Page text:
Take the 2-minute tour ×
Stack Overflow is a question and answer site for professional and enthusiast programmers. It's 100% free, no registration required.

Given an xml document that looks like this here:

  <parentRecords>
    <parentRecord field1="foo" field2="bar">
      <childRecord field1="test" field2="text" />
      <childRecord field1="test2" field2="text2" />
    </parentRecord>
    <parentRecord field1="foo2" field2="bar2">
      <childRecord field1="test3" field2="text3" />
      <childRecord field1="test4" field2="text4" />
    </parentRecord>
  </parentRecords>

What would be the fastest way in SQL Server 2005 to pass this document into a stored procedure which would insert the parent and child records into a set of tables, where the parent table has an identity column, and the child table refers to the parent by a foreign key?

ParentTable
-----------
ParentID identity PK int
Field1 nvarchar
Field2 nvarchar

ChildTable
----------
ChildID identity PK int
ParentID FK int
Field1 nvarchar
Field2 nvarchar

I'm using ADO.NET and .NET 3.5 with C#. I have the option of sending the data as an xml parameter type or a text type. I can use the new-fangled sql 2005 XQuery stuff or the oldschool SQL 2000 OPENXML style. Or if it's actually possible to accomplish these inserts using SqlBulkInsert or something like that, I'm down with whatever is the fastest (performance is important in this situation.) Thanks for your help!


EDIT:

Looks like inserting parent/child sets is indeed as difficult as it seems. I was not in a position to try learning LINQ to SQL and integrating that framework into my product (we're in a dev cycle here!) and I wasn't able to get much traction with the Xml Bulk Insert tool although it appears it could be used for this purpose. In the end I restructured the tables to use GUID primary keys on both tables, and generated the full records in the API. Then I was able to use ADO 2.0 SqlBulkInsert to send the data down at high speed. Answer awarded to Daniel Miller because SQL Server Bulk Load had the best chance of success without re-architecting my application altogether.

share|improve this question

4 Answers 4

up vote 2 down vote accepted

Sounds like you need SQL Server XML Bulk Load

share|improve this answer
    
That looks really close to what I'm looking for! Is there a way to configure the schema file for the parent/child relationship, so the child rows get the foreign key of their parent? –  Barry Fandango Apr 16 '09 at 13:05
    
Sorry, I only found it, I've never actually used it! –  Darrel Miller Apr 16 '09 at 13:14

Something like this will extract parents followed by children with parent fields

DECLARE @fooxml xml

SET @fooxml = N'<parentRecords>
    <parentRecord field1="foo" field2="bar">
      <childRecord field1="test" field2="text" />
      <childRecord field1="test2" field2="text2" />
    </parentRecord>
    <parentRecord field1="foo2" field2="bar2">
      <childRecord field1="test3" field2="text3" />
      <childRecord field1="test4" field2="text4" />
    </parentRecord>
  </parentRecords>'

SELECT
    x.item.value('@field1', 'varchar(100)') AS field1,
    x.item.value('@field2', 'varchar(100)') AS field2
FROM
    @fooxml.nodes('/parentRecords/parentRecord') x(item)

SELECT
    x.item.value('@field1', 'varchar(100)') AS field1,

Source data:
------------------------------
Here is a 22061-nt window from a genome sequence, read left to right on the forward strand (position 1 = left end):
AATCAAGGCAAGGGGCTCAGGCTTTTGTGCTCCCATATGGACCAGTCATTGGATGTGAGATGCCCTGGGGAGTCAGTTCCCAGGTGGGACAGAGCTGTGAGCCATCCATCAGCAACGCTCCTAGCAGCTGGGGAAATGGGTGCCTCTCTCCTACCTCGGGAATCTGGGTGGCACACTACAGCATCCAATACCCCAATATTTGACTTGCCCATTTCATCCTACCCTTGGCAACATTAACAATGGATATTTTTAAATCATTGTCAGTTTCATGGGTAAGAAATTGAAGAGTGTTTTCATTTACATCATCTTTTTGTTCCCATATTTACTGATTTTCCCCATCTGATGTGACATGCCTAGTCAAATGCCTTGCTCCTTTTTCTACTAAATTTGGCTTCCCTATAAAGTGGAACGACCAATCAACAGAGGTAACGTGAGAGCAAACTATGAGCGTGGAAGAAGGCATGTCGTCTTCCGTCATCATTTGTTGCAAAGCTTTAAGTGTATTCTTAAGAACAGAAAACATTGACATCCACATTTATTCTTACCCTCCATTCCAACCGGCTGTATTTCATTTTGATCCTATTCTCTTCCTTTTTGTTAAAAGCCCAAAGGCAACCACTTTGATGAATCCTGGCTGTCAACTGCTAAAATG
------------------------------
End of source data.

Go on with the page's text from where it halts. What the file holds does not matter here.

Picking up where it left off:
x.item.value('@field2', 'varchar(100)') AS field2,
    y.item.value('@field2', 'varchar(100)') AS childfield2,
    y.item.value('@field2', 'varchar(100)') AS childfield2
FROM
    @fooxml.nodes('/parentRecords/parentRecord') x(item)
    CROSS APPLY
    x.item.nodes('./childRecord') AS y(item)
share|improve this answer

By using merge we can insert parent and child data simultaneously

Create table #Master
(
 Id int Identity(1,1),
 MasterName Varchar(100)
)

Create Table #Intermediate
(MasterId int,
 ChildData XML)

 Create Table #Child
 (
 ChildId int identity(1,1),
 MasterId int,
 ChildName Varchar(100)
 )

Declare @XML XML='<Record>
                     <MasterRecord>
                        <Master>Master1</Master>
                        <ChildRecord>
                            <Child>Child11</Child>
                            <Child>Child12</Child>
                        </ChildRecord>
                     </MasterRecord>
                     <MasterRecord>
                        <Master>Master2</Master>
                        <ChildRecord>
                            <Child>Child21</Child>
                            <Child>Child22</Child>
                        </ChildRecord>
                     </MasterRecord>
                  </Record>'



MERGE #Master _MTR
USING (Select x.value('Master[1]','varchar(255)') AS masterName ,
              x.query('ChildRecord/Child') AS ChildData          
              From @XML.nodes('/Record/MasterRecord') e(x)) AS _XML
ON 1=0
WHEN NOT MATCHED THEN
INSERT (MasterName)
VALUES(_XML.MasterName)
OUTPUT INSERTED.Id, _XML.ChildData
INTO #Intermediate(MasterId,ChildData);


Insert Into #Child(MasterId,ChildName) 
Select  mas.Id, _data.value('(text())[1]', 'varchar(100)') as ChildName
from #Intermediate intr Inner Join #Master Mas
     On intr.MasterId=Mas.Id
CROSS APPLY ChildData.nodes('/Child') AS _chd(_data)

Select * from #Master
Select * from #Intermediate
select * from #Child
share|improve this answer
1  
Nice answer +1. –  Mikael Eriksson May 23 '13 at 18:07
1  
Yeah, looks a lot like this one. :-) –  Aaron Bertrand May 23 '13 at 18:10

Consider LINQ to SQL. It will actually simplify you on this one.

share|improve this answer
    
do you think it would offer a performance advantage at 100k+ records? –  Barry Fandango Apr 15 '09 at 22:28
    
You should not see much difference. Try to load 100K dummy data and test it yourself. –  Srikar Doddi Apr 15 '09 at 23:21

Your Answer

 
discard

By posting your answer, you agree to the privacy policy and terms of service.

Not the answer you're looking for? Browse other questions tagged or ask your own question.